Webb Telescope spots the two most distant galaxies ever seen at cosmic dawn

a collection of galaxies, with a pullout of one blurry reddish galaxy

This infrared image from NASA’s James Webb Space Telescope was taken by the onboard Near-Infrared Camera for the JWST Advanced Deep Extragalactic Survey, or JADES, program. The NIRCam data was used to determine which galaxies to study further with spectroscopic observations. One such galaxy, JADES-GS-z14-0 (shown in the pullout), was determined to be at a redshift of 14.3, making it the current record-holder for most distant known galaxy. This corresponds to a time less than 300 million years after the big bang.

NASA, ESA, CSA, STScI, Brant Robertson (UC Santa Cruz), Ben Johnson (CfA), Sandro Tacchella (Cambridge), Marcia Rieke (University of Arizona), Daniel Eisenstein (CfA), Phill Cargile (CfA)

When Kevin Hainline saw the data on his screen, he jumped up from his desk, startled by what he saw.  

In January 2023, Hainline – an associate research professor in the University of Arizona Department of Astronomy and Steward Observatory – was the first person to ever lay eyes on the galaxies JADES GS-z14-0 and the slightly less distant GS-z14-1. At the time of their discovery, these galaxies were merely two candidates among the hundreds Hainline had discovered, each one requiring careful follow-up observation to help confirm their extreme distances.

Months later, standing over his desk, he had data confirming that the international team of astronomers working on the James Webb Space Telescope Advanced Deep Extragalactic Survey, or JADES, had actually found the two most distant galaxies ever seen by humans. 

The data that had gotten Hainline and members of the JADES collaboration so excited had traveled as light for quite a long time, emitted from these galaxies when the universe was very young. They were seeing GS-z14-0 when the universe had only existed for 290 million years – only 2% of its age, from an era astronomers call the cosmic dawn. The other galaxy, GS-z14-1 appears as it was roughly 300 million years after the universe began with the Big Bang.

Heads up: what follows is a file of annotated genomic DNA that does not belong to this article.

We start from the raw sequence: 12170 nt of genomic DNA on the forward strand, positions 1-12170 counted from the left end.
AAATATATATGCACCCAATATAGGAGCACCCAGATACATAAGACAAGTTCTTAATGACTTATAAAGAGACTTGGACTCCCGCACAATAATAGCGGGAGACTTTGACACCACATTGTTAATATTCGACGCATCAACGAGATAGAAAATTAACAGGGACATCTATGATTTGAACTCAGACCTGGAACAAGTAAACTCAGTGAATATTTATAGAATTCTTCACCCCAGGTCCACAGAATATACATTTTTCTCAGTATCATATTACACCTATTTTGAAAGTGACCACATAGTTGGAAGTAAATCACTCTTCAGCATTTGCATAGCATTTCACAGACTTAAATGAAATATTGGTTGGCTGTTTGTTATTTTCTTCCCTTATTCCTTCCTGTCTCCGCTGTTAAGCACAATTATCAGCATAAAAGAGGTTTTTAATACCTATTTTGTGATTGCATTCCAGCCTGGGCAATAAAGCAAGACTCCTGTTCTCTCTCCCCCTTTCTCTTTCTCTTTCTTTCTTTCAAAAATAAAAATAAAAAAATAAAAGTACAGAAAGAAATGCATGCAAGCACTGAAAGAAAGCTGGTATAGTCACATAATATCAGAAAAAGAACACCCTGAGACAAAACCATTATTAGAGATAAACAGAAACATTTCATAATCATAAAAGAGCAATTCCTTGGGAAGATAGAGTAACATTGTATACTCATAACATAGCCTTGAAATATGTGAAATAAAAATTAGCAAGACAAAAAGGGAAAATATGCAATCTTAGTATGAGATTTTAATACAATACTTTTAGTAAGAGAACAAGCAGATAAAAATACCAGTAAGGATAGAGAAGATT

While the first few years of NASA's James Webb Space Telescope observations had uncovered a wealth of these ultra-distant galaxies, the JADES scientists were stunned by how GS-z14-0 was bright enough to be seen with the telescope's Mid-Infrared Instrument, or MIRI, Hainline said.

They were also surprised that it appears to be more mature than astronomers would expect, bursting with many massive stars and displaying the signatures of unexpected elements that shouldn't have yet evolved in a galaxy so early in the universe's history, according to current understandings of how and when the first galaxies formed.

The JADES team published its discovery and interpretation of the galaxies in a trio of papers on arXiv, a free online archive of research papers.

The first paper, led by Stefano Carniani from the Scuola Normale Superiore in Pisa, Italy, confirms the distance of GS-z14-0. Hainline is the paper's second author and pinpointed the galaxy from images taken with the Near Infrared Camera, or NIRCam, instrument onboard the James Webb Space Telescope, or JWST. Jakob Helton, a UArizona graduate student, led the second paper, which reports the properties of the galaxy using data collected by JWST's Mid-Infrared Instrument, or MIRI. Brant Robertson, a University of California Santa Cruz astronomer, led a third paper addressing the conundrum of how such a massive galaxy could have formed so early.

The first two papers, which have not yet been formally peer-reviewed, have been submitted to two different high-impact journals. The third has been accepted for publication in the Astrophysical Journal.

Beyond belief

One of the most surprising aspects of GS-z14-0 was how "stupendously bright" the galaxy was, Hainline said. It was initially detected in deep images taken with JWST's very sensitive NIRCam. Follow-up observations, which Helton analyzed using data from MIRI, revealed the galaxy glowing even brighter at longer wavelengths of light. The JADES scientists were puzzled. While the galaxy had all the hallmarks of being very distant, it was seemingly too bright to be at that distance.